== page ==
Vanya also charts each possession and result in a notebook. If the Rockets are having a difficult time defending a play, Vanya will have a staff member prepare video clips for the coaches and players to review at halftime.
Vanya has found that he can no longer watch a game at home as a casual fan.
“It’s hard,” he said, “because I’ve trained my eyes so much, particularly when it comes to defense — I’m looking for breakdowns. I’ll always see how the defense screwed up.”
JOHN LUCAS, assistant coach for player development
A 65-year-old basketball lifer, Lucas has done just about everything: player, coach, scout, general manager. Once upon a time, he even owned a semiprofessional team. (In the early 1990s, the Miami Tropics of the United States Basketball League won two championships under his direction.)
He also briefly dabbled in pro tennis after he was a two-sport all-American at Maryland.
The point is, Lucas has a unique brand of gravitas in the organization. The players let him sit with them in the back of the plane on trips. At this stage of his career, Lucas says his greatest asset is his ability to tell the truth.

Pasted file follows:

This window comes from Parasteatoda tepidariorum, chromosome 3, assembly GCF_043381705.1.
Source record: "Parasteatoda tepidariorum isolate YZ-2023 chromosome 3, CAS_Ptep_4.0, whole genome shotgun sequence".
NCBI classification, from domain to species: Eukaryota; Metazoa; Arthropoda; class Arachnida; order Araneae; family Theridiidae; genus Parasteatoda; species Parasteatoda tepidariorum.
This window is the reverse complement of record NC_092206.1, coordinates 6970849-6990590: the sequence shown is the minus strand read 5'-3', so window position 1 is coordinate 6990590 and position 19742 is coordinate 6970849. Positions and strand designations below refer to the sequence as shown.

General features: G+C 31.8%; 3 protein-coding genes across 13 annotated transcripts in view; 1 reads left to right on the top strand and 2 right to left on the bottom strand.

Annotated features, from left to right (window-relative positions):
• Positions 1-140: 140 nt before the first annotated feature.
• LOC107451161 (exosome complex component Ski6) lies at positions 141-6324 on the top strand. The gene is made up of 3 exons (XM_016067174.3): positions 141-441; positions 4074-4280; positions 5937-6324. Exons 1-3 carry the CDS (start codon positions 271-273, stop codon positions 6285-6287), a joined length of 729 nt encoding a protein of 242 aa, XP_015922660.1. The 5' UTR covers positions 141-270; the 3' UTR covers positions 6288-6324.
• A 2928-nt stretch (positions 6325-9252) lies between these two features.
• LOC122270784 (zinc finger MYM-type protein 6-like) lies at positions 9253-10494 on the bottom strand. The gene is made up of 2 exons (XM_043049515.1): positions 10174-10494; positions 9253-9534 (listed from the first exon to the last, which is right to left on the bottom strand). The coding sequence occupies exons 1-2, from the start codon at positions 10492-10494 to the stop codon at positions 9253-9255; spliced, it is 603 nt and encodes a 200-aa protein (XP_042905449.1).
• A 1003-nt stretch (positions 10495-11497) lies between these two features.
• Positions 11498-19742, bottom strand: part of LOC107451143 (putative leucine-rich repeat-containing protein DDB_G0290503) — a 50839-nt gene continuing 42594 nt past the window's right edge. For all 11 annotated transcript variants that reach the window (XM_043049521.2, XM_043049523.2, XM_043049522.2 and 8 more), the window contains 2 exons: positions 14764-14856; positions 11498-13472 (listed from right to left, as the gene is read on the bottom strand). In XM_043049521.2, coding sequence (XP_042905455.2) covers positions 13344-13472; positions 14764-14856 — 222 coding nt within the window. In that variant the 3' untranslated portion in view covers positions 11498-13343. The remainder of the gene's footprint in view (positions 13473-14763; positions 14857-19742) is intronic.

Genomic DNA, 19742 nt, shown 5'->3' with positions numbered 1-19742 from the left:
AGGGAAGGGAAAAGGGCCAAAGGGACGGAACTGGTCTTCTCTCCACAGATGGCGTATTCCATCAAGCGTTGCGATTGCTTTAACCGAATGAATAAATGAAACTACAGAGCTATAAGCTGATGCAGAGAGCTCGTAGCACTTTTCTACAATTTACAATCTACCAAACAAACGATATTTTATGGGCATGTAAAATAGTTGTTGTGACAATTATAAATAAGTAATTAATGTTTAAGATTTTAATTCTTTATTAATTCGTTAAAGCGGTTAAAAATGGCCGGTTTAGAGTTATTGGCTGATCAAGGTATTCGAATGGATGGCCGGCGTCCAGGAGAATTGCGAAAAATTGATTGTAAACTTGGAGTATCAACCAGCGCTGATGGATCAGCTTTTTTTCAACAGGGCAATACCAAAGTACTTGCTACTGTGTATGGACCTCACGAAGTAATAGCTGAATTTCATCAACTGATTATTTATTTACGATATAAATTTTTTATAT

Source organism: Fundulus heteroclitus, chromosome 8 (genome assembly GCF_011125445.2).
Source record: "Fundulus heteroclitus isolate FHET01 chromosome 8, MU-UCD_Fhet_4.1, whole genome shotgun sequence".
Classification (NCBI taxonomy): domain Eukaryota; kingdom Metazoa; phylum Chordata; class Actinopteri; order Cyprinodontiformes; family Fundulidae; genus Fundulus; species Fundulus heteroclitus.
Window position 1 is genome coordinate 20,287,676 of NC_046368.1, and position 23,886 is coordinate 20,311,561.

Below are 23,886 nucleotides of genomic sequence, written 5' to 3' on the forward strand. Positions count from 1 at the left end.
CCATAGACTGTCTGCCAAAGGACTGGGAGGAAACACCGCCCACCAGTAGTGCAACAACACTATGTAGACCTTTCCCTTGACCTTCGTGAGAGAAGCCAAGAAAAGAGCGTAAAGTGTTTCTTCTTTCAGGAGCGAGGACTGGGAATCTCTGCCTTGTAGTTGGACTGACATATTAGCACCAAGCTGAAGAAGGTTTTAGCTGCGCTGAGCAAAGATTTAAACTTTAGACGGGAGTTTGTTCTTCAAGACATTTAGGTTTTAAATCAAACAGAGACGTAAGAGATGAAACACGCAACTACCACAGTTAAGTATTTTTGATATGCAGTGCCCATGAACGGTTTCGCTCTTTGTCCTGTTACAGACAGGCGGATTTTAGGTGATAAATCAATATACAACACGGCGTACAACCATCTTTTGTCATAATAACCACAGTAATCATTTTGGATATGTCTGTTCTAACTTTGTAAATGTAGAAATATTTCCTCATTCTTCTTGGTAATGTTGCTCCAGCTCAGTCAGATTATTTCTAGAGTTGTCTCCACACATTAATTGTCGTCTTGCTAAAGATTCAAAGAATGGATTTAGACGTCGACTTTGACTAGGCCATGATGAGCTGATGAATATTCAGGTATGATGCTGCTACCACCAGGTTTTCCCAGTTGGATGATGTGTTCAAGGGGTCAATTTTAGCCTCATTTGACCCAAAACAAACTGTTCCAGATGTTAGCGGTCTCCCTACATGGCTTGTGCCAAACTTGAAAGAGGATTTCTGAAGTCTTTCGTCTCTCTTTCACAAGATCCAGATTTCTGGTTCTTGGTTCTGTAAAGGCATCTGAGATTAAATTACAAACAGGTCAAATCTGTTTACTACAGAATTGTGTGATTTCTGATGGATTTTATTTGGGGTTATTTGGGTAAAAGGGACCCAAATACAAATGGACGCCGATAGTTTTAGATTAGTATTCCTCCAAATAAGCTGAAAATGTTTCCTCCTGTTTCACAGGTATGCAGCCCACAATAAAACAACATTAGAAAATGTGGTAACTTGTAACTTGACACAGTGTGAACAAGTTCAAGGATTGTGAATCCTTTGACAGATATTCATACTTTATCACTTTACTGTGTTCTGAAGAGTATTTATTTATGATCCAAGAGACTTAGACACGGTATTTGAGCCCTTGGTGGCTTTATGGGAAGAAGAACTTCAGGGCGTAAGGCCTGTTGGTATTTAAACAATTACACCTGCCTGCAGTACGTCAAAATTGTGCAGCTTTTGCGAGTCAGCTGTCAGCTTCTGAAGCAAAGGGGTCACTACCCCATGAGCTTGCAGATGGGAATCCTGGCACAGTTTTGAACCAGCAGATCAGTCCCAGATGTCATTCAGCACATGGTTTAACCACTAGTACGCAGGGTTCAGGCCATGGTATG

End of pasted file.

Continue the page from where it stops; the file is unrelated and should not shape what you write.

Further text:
“Mike has given me the freedom to be me,” he said, referring to D’Antoni.
Lucas tailors his interactions with players, especially during games. Criticize the wrong guy, he said, and it can backfire.
“I’ll get cussed out,” Lucas said. “Or we’ll cuss each other out.”
He knows, for example, that he can be candid with veterans like Chris Paul and Eric Gordon. But Lucas tends to take a different approach with someone like Clint Capela, who has worked hard on his craft (and his free throws) with Lucas.
“Once the game starts, I leave him alone,” Lucas said. “Because if I say something, he’ll tighten up.”
The Rockets are all about adjustments and in-game activity. But sometimes, Lucas said, the key is knowing when to do nothing at all.